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Issue Date:  January 25, 2008

A world without books

The obsolescence of reading is a looming peril


In a recent New Yorker cartoon a young man sits alone at his coffee shop table and types into his laptop, “It was the best of Starbucks. It was the worst of Starbucks.”

How many readers got the joke? Literary allusions work when the writer and audience can presume that everyone has read the “best of times” first line of Charles Dickens’ A Tale of Two Cities in high school.

But in the last few months The New Yorker, The Nation, The New Republic, The New York Times Magazine, Newsweek and National Public Radio, among others, have called our attention to two related crises: According to two studies by the National Endowment for the Arts in 2004 and 2007, Americans are reading less and less. At the same time newspapers -- including the Atlanta Journal-Constitution, the San Francisco Chronicle, the Los Angeles Times, the Dallas Morning News, the Orlando Sentinel and the Chicago Tribune -- have drastically reduced their coverage of books.

According to the [National Endowment for the Artsí] 2004 report, “Reading at Risk,” a survey of 17,000 adults showed that for the first time in history the majority of Americans showed no interest in literature; 53 percent in the past year had not read a novel, play or poem. Also, the non-readers were less involved in civic life. The follow-up survey in 2007, “To Read or Not to Read,” includes nonfiction, magazines, newspapers, online reading, and the news is worse. “On average, Americans ages 15 to 24 spend almost two hours a day watching TV, and only seven minutes of their daily leisure time reading.” The reading decline correlates with a decline in writing, reading scores, school grades, completing school, workplace performance, volunteer work, attending sports and cultural events, voting and exercise.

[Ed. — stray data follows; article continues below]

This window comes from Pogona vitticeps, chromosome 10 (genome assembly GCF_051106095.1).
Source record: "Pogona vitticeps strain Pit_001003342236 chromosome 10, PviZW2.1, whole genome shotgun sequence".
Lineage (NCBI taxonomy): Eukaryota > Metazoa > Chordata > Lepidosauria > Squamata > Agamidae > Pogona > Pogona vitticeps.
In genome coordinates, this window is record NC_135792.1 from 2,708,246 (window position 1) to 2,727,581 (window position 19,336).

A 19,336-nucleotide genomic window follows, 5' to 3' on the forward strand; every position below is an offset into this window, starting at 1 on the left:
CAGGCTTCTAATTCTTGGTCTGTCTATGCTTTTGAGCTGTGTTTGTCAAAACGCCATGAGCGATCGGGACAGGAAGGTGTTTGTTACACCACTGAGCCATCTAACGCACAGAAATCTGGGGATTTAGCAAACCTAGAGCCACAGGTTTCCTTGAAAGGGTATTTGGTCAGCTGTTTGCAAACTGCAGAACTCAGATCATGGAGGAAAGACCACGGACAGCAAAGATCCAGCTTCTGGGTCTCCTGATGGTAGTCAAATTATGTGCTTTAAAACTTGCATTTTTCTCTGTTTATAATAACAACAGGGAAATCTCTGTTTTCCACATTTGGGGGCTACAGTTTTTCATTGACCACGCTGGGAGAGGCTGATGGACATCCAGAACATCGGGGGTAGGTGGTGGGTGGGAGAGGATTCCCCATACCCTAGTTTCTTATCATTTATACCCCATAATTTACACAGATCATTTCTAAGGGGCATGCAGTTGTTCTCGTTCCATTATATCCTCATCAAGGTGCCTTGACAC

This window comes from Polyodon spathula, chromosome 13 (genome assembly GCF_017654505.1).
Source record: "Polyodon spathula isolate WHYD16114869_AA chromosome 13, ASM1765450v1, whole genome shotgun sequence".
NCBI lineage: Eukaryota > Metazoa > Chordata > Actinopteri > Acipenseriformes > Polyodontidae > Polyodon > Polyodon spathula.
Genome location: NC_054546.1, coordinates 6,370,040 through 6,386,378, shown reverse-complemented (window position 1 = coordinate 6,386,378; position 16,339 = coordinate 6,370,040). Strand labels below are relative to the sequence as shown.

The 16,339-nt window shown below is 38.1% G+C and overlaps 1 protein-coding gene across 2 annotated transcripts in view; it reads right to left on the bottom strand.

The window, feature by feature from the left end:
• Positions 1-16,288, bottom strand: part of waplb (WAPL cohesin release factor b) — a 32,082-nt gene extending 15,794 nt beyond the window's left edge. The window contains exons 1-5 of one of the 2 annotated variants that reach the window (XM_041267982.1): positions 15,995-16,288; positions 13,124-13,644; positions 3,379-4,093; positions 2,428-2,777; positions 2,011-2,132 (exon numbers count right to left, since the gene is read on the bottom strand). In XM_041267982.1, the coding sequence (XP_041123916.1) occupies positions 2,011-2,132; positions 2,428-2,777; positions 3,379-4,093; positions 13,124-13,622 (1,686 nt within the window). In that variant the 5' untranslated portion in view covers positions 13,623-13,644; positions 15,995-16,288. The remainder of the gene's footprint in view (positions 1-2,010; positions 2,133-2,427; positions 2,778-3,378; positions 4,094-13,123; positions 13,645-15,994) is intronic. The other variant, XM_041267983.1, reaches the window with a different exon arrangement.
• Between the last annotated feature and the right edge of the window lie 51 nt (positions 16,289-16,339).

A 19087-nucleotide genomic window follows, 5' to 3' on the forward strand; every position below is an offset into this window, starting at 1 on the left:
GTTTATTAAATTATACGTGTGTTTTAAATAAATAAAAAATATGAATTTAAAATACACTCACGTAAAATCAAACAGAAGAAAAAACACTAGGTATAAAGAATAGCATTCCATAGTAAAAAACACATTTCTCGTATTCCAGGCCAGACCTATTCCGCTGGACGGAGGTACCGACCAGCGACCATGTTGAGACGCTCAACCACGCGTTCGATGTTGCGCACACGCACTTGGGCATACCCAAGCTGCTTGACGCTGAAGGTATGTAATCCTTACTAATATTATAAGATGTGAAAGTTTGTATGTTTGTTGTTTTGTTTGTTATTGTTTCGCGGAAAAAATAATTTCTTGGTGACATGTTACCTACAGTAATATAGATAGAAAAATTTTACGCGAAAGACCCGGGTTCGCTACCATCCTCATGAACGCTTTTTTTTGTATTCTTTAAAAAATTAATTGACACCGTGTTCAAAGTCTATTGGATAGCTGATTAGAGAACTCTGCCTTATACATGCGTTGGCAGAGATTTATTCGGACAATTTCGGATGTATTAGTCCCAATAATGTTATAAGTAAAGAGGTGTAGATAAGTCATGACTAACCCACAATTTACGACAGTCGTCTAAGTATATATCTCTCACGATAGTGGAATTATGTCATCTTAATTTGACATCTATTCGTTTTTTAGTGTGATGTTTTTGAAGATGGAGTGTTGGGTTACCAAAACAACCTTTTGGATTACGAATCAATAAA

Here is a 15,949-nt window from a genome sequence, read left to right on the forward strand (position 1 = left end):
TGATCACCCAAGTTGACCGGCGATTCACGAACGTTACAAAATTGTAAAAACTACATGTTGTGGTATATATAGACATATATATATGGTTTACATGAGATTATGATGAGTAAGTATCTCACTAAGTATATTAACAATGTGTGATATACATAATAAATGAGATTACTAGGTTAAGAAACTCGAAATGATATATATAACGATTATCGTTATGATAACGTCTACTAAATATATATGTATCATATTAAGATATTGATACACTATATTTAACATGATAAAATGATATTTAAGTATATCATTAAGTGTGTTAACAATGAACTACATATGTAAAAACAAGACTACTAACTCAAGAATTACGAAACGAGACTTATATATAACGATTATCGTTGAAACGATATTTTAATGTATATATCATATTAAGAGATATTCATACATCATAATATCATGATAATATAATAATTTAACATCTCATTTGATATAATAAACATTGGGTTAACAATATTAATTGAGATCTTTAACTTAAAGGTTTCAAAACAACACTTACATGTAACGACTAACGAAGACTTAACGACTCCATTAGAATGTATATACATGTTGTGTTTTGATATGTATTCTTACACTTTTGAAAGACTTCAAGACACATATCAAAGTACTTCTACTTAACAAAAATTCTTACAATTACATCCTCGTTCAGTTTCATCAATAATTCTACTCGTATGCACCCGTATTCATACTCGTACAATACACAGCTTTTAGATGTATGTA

Students are not reading less because they’re doing homework. Rather, the less they study, the less they read. Sixty-two percent of students say they read 15 or fewer pages for homework a night. Although the norm for college students should be 30 hours, only a third study more than 16 hours a week.

Should we blame TV? Yes and no. Among the average Americans who watch two hours of TV a day, some read, but for those who watch beyond two hours, reading suffers more, especially when 58 percent of middle and high school students use other media -- TV, music, video games, instant messaging, e-mailing and surfing Web sites -- while they read.

Nor is there comfort in the notion that young people will “read” on the Internet. As Dana Gioia, chairman of the [National Endowment for the Arts], told me in a 2006 interview for Conversations magazine, online readers “do not read in a sustained linear way. They jump around a lot. So the Internet is a very powerful information tool. It is not a very powerful reading tool.” The New Yorker reports on two studies showing that we remember more of what we read silently than what we see on Power Point or on TV. Nor will gizmos like the iBook or the Kindle save “reading,” says The New Republic: “It takes more than the apparition of words to constitute a book and its inner forms. Bleak House is not e-mail ... and Atonement does not deliver information.” Let us be grateful for gadgets, “but let us also recognize that we toy with the obsolescence of the book at our mental peril.”